You can now observe that the diode itself has been reversed. Red to cathode (K) and black to anode (A). This is now in the 'reverse bias' condition. You should not get any reading from your meter, it should be an 'open circuit' condition.
If you do get a reading, this will usually indicate that the diode is leaky, therefore unserviceable and should be discarded.
Ideal diodes should not be able to conduct current in the reverse direction. But in an imperfect world, this isn't so. ALL diodes will have some degree of reverse leakage, though in the nano to micro-amp range, to which the meter isn't made sensitive enough to read these small currents. If it were that sensitive, you'd be throwing out all your diodes.
In around say 98% of diodes such low leakage is acceptable for most circuit applications. Though once again, zener diodes are an exception.
Zener diodes are designed to be placed in circuit in the 'reverse bias' condition.
They are designed to regulate a voltage depending upon the value of the zener.
Some typical voltages for them are:
2.7V, 3.0V, 3.3V, 3,6V, 3.9V, 4.3V, 4.7V, 5.1V etc, and right up to hundreds, even thousands of volts.
You would measure zener diodes normally, just like ordinary diodes, though your 'forward bias' readings will usually be much higher. Say from around 700mV and higher.
Doing a 'revers bias' measurement will be the same, but there will be exceptions.
Zener values from 2.7V to 4.7V or a tad higher depending upon your meter, will show some reverse leakage, but this is normal and its due to the amount of current your meter is trying to push through it.
And as I've already stated, zener diodes are designed this way.
This is all I'll say on zeners.
If you're interested in their workings, then I'd suggest you look them up. You should find plenty of info on the subject on the internet.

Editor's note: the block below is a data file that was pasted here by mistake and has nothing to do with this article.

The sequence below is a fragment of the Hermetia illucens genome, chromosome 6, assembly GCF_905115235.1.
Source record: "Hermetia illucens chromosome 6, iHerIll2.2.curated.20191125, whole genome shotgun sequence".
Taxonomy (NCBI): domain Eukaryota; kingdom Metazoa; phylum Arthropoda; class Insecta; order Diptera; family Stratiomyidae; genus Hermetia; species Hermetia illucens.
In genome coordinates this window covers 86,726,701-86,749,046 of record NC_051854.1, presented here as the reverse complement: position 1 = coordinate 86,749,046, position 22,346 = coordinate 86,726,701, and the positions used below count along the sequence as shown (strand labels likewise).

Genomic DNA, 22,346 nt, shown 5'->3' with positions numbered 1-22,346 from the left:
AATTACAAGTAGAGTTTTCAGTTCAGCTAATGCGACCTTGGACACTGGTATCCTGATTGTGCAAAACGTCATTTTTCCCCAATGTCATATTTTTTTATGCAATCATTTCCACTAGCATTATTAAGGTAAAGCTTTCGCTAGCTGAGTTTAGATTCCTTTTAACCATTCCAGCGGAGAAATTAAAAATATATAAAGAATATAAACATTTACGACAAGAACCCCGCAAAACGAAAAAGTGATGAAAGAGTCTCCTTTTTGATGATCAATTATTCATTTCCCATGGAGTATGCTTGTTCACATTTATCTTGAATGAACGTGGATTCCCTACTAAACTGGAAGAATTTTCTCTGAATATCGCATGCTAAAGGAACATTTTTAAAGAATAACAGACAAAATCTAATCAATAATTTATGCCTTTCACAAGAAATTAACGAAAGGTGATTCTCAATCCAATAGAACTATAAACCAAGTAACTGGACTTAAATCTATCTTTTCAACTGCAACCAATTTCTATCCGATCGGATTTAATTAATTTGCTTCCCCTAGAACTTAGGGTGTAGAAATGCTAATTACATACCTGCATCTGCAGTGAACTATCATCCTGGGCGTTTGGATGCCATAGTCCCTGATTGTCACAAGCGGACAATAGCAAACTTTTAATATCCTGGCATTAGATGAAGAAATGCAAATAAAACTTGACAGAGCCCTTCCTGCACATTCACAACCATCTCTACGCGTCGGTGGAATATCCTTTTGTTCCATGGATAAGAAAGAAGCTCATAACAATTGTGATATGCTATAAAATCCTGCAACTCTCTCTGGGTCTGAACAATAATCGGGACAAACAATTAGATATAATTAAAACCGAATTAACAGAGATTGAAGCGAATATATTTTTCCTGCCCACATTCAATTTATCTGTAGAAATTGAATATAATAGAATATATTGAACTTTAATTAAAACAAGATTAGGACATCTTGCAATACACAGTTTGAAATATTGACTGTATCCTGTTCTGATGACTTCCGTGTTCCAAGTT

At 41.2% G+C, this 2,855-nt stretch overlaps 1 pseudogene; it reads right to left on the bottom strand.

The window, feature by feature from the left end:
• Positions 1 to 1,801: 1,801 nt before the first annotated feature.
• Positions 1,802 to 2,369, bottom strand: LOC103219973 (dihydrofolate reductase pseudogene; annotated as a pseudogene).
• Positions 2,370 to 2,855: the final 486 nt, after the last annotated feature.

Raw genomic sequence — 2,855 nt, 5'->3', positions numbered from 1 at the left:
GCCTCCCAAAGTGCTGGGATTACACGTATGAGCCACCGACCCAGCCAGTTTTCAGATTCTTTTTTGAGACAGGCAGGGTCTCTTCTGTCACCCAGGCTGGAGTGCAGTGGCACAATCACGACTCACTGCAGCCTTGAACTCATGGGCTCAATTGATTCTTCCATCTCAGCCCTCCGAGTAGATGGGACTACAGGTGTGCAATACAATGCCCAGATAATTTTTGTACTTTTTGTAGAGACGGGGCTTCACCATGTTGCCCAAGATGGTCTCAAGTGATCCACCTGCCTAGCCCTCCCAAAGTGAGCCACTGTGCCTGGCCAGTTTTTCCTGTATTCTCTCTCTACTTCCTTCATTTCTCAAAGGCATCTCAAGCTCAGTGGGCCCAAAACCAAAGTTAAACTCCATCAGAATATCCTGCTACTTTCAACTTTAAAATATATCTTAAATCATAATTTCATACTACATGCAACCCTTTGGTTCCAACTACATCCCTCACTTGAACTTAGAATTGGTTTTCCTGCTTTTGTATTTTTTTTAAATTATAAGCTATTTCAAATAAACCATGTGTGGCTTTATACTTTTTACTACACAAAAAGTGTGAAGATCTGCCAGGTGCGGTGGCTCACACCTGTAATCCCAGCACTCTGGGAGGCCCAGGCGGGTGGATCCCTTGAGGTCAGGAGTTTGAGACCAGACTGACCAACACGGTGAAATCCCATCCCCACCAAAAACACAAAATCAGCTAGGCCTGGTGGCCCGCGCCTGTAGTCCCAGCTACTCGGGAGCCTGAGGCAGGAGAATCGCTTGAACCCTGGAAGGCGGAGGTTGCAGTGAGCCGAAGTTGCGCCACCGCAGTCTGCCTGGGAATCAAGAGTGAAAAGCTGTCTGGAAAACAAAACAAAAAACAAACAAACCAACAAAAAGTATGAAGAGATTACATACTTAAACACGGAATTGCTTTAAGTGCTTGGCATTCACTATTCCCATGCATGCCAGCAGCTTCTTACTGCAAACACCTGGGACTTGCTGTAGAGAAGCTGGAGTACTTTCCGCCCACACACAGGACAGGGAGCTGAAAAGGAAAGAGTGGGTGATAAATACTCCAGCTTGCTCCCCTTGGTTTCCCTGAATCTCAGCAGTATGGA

Now look at Figure 13.


You should notice that the meter dial has been changed to the 'ohms' range.
We are now going to perform what they call a "Punch-through" test.
This tests the diode for reverse leakage via resistance. Since the ohms range is designed to place a slightly higher voltage across a component, its a good way to be doubly sure its not leaky. In most cases you should get an open-circuit condition.
Zener diodes can be an exception, same as when doing a reverse bias test with the meter selected for diode testing. Anything from a 4.7 volt zener or lower will show supposed leakage. But should be ok. Though if you're ever in doubt, replacement would be the best course of action.

That's it for now guys, sorry.
As I said at the start, when health permits, I'll continue on with transistor, voltage and current tests, and perhaps a bit more.
As with ALL tutorials there will be errors, omissions and mistakes, so feel free to please let me know in a positive way.
If you have any queries or questions, then please post them in this thread. I won't answer anything pertaining this tutorial privately, unless there are corrections to be made.
If you want this entire tutorial and associated pictures for personal viewing, then just PM me with your email address and I'll send you a zipped file with everything inclusive. DO NOT post your email address in the Forum threads. Not unless you want to cop mega spam in your IN box.
By the way, I don't mind if you use this or part of this tutorial on another website, provided you get permission from the Electronics One website.
If permission is granted, then using any part of this, you must mention it was obtained from the Electronics one Forum and done by myself, "Relayer". Please give credit where credit is due, that's all I ask. Thank you. :)
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Location: Werribee. Australia

Re: Digital Multimeters - How to use them:

Postby pebe » Wed Dec 23, 2015 2:43 pm

Thank you Relayer for your in-depth tutorial. You have obviously gone to great lengths to write an excellent article in a manner that anyone can easily understand.

Congratulations, and I look forward to reading the next parts.
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Joined: Tue Dec 09, 2003 11:12 pm
Location: Ellon, Scotland

Re: Digital Multimeters - How to use them:

Postby Relayer » Wed Dec 23, 2015 11:10 pm

pebe wrote:Thank you Relayer for your in-depth tutorial. You have obviously gone to great lengths to write an excellent article in a manner that anyone can easily understand.

Congratulations, and I look forward to reading the next parts.

Thank you pebe, its very much appreciated. :)
As for the next parts, I'm hoping to get that done ASAP.
Once again, many thanks.
Posts: 33
Joined: Sat Sep 12, 2015 12:50 am
Location: Werribee. Australia